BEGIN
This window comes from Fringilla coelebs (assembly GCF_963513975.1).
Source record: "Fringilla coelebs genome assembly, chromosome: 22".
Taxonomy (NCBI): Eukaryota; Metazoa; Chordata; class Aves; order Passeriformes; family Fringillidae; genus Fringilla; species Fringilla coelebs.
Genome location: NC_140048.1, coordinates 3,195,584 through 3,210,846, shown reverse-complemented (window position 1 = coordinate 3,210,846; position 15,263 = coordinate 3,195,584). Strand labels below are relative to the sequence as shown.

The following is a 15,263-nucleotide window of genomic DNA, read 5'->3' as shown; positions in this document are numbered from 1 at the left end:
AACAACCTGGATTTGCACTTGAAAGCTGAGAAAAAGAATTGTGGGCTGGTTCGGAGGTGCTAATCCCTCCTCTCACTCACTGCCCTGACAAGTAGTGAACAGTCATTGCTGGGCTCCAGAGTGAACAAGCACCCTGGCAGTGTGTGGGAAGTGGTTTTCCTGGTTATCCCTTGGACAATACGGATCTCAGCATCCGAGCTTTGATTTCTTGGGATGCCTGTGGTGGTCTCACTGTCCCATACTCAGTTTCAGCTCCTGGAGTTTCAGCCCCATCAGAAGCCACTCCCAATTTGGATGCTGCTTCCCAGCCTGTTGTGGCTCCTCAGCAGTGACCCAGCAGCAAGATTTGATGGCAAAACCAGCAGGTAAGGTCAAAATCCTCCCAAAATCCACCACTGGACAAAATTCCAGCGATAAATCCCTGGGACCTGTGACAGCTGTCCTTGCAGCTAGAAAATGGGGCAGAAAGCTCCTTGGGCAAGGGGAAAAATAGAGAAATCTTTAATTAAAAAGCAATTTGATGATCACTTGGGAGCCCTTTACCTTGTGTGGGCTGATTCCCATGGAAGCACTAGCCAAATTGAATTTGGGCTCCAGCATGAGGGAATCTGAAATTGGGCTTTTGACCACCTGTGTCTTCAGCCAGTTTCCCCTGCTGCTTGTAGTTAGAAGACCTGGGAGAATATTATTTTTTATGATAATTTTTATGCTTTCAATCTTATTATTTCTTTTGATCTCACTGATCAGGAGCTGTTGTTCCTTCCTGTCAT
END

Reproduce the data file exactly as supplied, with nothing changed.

This window comes from Fringilla coelebs (assembly GCF_963513975.1).
Source record: "Fringilla coelebs genome assembly, chromosome: 22".
Taxonomy (NCBI): Eukaryota; Metazoa; Chordata; class Aves; order Passeriformes; family Fringillidae; genus Fringilla; species Fringilla coelebs.
Genome location: NC_140048.1, coordinates 3,195,584 through 3,210,846, shown reverse-complemented (window position 1 = coordinate 3,210,846; position 15,263 = coordinate 3,195,584). Strand labels below are relative to the sequence as shown.

The following is a 15,263-nucleotide window of genomic DNA, read 5'->3' as shown; positions in this document are numbered from 1 at the left end:
AACAACCTGGATTTGCACTTGAAAGCTGAGAAAAAGAATTGTGGGCTGGTTCGGAGGTGCTAATCCCTCCTCTCACTCACTGCCCTGACAAGTAGTGAACAGTCATTGCTGGGCTCCAGAGTGAACAAGCACCCTGGCAGTGTGTGGGAAGTGGTTTTCCTGGTTATCCCTTGGACAATACGGATCTCAGCATCCGAGCTTTGATTTCTTGGGATGCCTGTGGTGGTCTCACTGTCCCATACTCAGTTTCAGCTCCTGGAGTTTCAGCCCCATCAGAAGCCACTCCCAATTTGGATGCTGCTTCCCAGCCTGTTGTGGCTCCTCAGCAGTGACCCAGCAGCAAGATTTGATGGCAAAACCAGCAGGTAAGGTCAAAATCCTCCCAAAATCCACCACTGGACAAAATTCCAGCGATAAATCCCTGGGACCTGTGACAGCTGTCCTTGCAGCTAGAAAATGGGGCAGAAAGCTCCTTGGGCAAGGGGAAAAATAGAGAAATCTTTAATTAAAAAGCAATTTGATGATCACTTGGGAGCCCTTTACCTTGTGTGGGCTGATTCCCATGGAAGCACTAGCCAAATTGAATTTGGGCTCCAGCATGAGGGAATCTGAAATTGGGCTTTTGACCACCTGTGTCTTCAGCCAGTTTCCCCTGCTGCTTGTAGTTAGAAGACCTGGGAGAATATTATTTTTTATGATAATTTTTATGCTTTCAATCTTATTATTTCTTTTGATCTCACTGATCAGGAGCTGTTGTTCCTTCCTGTCAT